Detroit

Politics & Government
1:39 pm
Thu September 12, 2013

No power keeps Wayne State, Detroit City Hall closed

DETROIT (AP) - The Detroit Institute of Arts and Wayne State University's main campus in the city's Midtown are closed as crews continue to try and restore electricity following a power outage.

Officials at the art museum and nearby college shut down Wednesday afternoon due to the outage which is being blamed on cable failures, recent high temperatures and routine maintenance.

The mayor's office said the issues contributed to overload the city's aging electrical system.

On Thursday, City Hall remained closed and some traffic lights through downtown remained out. Police officers manned intersections to prevent traffic snarls.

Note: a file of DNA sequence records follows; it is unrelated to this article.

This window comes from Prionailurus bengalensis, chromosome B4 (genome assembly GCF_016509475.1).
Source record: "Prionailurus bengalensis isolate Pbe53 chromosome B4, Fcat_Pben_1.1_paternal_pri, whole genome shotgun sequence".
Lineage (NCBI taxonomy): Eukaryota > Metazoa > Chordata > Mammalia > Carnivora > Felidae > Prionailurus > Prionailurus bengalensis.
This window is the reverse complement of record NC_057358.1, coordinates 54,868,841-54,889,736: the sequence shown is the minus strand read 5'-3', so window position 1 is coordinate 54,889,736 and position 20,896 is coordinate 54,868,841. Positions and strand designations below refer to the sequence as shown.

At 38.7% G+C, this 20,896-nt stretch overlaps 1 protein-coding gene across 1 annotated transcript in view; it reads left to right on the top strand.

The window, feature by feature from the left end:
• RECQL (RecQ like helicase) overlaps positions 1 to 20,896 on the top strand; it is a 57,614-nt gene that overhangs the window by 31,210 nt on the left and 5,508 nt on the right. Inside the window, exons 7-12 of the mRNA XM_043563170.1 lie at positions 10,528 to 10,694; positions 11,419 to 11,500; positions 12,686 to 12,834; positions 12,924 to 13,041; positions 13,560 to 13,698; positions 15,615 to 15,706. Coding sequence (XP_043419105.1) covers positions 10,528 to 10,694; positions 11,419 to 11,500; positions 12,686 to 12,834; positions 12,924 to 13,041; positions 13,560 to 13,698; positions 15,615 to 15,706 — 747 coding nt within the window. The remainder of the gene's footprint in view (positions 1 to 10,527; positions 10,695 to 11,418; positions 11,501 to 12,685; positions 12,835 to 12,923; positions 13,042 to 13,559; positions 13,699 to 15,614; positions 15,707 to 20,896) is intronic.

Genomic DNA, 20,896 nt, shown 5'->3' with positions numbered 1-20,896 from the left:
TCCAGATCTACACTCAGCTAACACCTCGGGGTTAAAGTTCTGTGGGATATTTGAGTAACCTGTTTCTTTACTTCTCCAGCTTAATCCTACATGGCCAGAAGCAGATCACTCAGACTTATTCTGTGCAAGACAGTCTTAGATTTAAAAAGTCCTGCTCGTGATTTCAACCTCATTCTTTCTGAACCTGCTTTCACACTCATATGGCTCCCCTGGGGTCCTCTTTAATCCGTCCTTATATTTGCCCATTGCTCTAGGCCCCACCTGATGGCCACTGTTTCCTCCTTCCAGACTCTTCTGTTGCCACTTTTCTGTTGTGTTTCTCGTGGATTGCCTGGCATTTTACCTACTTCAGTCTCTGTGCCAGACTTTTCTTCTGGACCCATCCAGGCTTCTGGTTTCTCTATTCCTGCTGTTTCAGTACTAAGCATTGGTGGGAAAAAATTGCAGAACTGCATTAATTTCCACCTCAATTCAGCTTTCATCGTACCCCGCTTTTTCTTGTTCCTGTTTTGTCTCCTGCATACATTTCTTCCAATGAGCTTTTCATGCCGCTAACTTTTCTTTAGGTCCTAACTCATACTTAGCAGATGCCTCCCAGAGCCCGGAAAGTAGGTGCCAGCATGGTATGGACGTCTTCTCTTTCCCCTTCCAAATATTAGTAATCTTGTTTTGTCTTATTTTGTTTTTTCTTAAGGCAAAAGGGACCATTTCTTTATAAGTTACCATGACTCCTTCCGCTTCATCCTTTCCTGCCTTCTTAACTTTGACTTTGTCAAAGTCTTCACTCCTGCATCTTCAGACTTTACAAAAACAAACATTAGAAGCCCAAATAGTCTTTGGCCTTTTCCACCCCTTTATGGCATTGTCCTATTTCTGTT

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Stateside
5:17 pm
Wed September 11, 2013

Public transportation for kids is improving with the Youth Transit Alliance

Detroit Bus Co. Facebook page

In the quest to improve life in Michigan's cities, one of the biggest challenges comes down to transportation.

And one of the most problem-plagued, dysfunctional bus systems in the entire state is in the city of Detroit, where using a bus to get from Point A to Point B can become a herculean task.

And for kids, it's an even greater challenge getting them to and from summer enrichment and after-school programs and doing it safely.

But there's a solution to that challenge which launched this summer and which may have lessons that can apply to cities all over Michigan.

It's called the Youth Transit Alliance. It's a pilot program funded by the Skillman Foundation, a public-private partnership between the Detroit Bus Company and area youth groups.

Andy Didorosi, the president and founder of the Detroit Bus Company and Nina Ignaczak, the project editor for Model D's transportation series, joined us today to tell us how it works.

Listen to the full interview above.

Stateside
5:16 pm